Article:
1. misinterpret our motives,

  2. question our principles, and

  3. deny our success.

This was evident in the comments made by a particularly conservative shock jock about four hostages that are being held in Iraq by the Swords of Justice Brigade.

The hostages are members of Christian Peacemakers Team, an international organization dedicated to fulfilling Christ's calling to serve as peacemakers in countries devastated by conflict and violence. Tom Fox is a Quaker and a youth group leader. Norman Kember is a Baptist, former medical school teacher and volunteers to feed the homeless. Jim Loney is a Catholic, and Harameet Sing Sooden is an electrical engineer studying for a teaching career. They traveled to Iraq to investigate ongoing abuses in prisons because people kept reporting missing relatives.

The militant Iraqi group is demanding the release of over 270 prisoners. They are threatening to kill the four hostages. In his comments about the kidnapping, the conservative radio host announced the “part of me likes it.” He explained that “I like any time a bunch of leftist feel-good hand-wringers are shown reality.” Later in reference to the kidnapped activists, “You have met the bad guys, and you tried your technique on them, and now you're blindfolded in a room with guns pointed at you and knives at your throat...” He went on to say that “any time a bunch of people that walk around with their head in the sand practicing a bunch of irresponsible, idiotic theory confront reality, I'm kind of happy about it, because I'm eager for people to see reality...”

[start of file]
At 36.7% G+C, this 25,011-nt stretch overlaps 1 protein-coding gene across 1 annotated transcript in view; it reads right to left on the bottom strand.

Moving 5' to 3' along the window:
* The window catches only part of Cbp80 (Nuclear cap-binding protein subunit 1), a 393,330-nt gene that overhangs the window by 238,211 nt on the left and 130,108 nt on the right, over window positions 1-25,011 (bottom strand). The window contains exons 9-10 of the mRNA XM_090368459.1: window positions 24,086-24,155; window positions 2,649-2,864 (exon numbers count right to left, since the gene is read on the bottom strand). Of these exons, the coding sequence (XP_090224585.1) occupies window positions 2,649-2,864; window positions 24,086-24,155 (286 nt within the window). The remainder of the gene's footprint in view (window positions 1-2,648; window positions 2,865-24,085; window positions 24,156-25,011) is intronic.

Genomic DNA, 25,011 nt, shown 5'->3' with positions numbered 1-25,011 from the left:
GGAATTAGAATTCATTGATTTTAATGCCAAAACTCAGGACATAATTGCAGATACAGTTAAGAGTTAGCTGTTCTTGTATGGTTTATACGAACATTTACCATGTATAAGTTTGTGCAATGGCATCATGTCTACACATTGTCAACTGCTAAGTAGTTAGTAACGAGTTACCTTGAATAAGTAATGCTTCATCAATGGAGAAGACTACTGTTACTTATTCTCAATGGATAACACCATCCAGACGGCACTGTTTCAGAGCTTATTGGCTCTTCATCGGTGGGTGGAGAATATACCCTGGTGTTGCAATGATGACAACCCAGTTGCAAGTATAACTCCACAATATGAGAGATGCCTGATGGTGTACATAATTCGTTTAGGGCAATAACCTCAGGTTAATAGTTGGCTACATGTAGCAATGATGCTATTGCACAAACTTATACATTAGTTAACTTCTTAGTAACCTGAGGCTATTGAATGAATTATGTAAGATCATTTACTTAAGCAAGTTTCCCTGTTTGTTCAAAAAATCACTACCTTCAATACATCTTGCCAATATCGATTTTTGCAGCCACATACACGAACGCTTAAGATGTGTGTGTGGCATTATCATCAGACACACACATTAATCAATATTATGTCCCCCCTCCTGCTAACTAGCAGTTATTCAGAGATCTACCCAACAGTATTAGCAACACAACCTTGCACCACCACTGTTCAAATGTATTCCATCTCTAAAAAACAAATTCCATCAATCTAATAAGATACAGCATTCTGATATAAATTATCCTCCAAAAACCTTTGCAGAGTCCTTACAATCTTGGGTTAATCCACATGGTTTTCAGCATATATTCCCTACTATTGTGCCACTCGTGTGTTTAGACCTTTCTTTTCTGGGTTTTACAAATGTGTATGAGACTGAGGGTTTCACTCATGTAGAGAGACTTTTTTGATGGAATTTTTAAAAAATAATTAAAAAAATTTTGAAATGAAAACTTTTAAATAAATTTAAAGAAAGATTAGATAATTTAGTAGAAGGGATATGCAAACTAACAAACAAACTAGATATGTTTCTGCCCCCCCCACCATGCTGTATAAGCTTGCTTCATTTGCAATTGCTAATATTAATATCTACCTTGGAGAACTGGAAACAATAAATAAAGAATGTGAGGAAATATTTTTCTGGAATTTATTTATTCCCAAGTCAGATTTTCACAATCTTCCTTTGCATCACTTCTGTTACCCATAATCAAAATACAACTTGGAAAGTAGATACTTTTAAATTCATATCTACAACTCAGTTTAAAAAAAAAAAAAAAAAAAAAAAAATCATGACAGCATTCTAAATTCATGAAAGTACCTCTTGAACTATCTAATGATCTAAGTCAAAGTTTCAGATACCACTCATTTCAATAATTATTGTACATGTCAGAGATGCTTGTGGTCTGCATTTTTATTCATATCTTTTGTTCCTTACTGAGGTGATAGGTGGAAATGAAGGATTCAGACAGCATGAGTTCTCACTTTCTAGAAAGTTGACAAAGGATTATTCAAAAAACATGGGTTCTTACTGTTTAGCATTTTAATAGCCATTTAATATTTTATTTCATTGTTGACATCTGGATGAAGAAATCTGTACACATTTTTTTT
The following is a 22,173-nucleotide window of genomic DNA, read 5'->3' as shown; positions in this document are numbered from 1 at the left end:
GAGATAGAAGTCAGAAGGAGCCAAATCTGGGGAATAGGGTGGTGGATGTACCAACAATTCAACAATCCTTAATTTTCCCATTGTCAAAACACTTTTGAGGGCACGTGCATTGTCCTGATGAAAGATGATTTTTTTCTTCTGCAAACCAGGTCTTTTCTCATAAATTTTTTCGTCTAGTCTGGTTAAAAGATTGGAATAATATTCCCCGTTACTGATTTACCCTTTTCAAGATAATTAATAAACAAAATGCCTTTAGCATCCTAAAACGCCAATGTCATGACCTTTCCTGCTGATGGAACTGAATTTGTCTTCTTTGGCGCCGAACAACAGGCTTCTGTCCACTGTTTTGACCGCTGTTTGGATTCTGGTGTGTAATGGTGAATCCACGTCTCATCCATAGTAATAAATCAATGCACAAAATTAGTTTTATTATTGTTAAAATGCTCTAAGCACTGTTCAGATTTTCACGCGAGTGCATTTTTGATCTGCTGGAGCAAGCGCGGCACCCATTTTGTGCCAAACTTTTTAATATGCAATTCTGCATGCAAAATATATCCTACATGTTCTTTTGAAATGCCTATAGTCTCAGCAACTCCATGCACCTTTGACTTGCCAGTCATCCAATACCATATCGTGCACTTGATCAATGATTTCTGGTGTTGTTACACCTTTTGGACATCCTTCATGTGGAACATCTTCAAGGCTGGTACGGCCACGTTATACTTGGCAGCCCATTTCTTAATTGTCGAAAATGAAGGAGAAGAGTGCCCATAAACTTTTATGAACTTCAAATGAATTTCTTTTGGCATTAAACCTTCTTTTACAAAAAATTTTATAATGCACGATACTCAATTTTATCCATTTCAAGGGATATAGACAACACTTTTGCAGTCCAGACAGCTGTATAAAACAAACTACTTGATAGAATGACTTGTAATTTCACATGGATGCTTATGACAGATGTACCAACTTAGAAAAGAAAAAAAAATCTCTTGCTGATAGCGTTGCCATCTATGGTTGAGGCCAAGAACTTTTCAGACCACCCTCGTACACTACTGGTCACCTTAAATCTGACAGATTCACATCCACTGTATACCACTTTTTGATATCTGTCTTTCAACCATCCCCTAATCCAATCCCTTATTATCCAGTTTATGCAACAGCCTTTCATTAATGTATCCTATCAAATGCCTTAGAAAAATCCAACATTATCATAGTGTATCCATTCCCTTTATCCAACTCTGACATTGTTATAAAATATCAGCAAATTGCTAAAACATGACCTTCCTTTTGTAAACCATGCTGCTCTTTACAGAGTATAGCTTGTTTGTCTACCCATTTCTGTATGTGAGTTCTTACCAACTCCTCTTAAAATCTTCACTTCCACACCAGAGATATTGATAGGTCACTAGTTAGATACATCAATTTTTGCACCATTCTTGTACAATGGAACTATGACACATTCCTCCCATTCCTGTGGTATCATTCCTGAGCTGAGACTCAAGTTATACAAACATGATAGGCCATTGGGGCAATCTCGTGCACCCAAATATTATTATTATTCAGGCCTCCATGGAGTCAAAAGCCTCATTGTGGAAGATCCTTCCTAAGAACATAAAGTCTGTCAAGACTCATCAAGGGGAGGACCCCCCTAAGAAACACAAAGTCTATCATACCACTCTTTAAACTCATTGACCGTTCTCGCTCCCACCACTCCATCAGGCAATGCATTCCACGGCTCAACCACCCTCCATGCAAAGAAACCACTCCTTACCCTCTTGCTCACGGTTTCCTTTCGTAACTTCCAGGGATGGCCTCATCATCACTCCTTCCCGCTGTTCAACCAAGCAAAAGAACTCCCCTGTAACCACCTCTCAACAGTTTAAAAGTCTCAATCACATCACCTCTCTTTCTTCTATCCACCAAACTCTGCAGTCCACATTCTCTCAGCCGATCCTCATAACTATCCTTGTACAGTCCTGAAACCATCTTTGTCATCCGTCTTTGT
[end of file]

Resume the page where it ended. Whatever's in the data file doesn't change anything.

I suppose that announcer would have also condemned Jesus for using techniques that were based in irresponsible idiotic theory. Jesus did not take an army with him into Jerusalem. He did not even take a sword or a shield. He confronted the Jewish and Roman leaders unarmed and defenseless. His only weapon was the light of God that shown in him. That cost Jesus his life but the darkness did not overcome him. Through death and resurrection, his light shines more brightly today than ever. That is the light to which Tom Fox, Norman Kember, Jim Loney,and Harmeet Sing Sooden bear witness. It may cost them their lives. They were very much aware of that reality but they are willing risk that sacrifice when they volunteered for their mission. They were willing to risk their lives because the light of Christ had burst into their life.

We gather on this Sunday morning as people who have seen a great light. We gather as people who are confident that that light will break into darkness and the darkness will never overcome it. We are now called to bear witness to that light. Do we believe that the world is really living in darkness? What are we willing to risk to allow that light to shine in our lives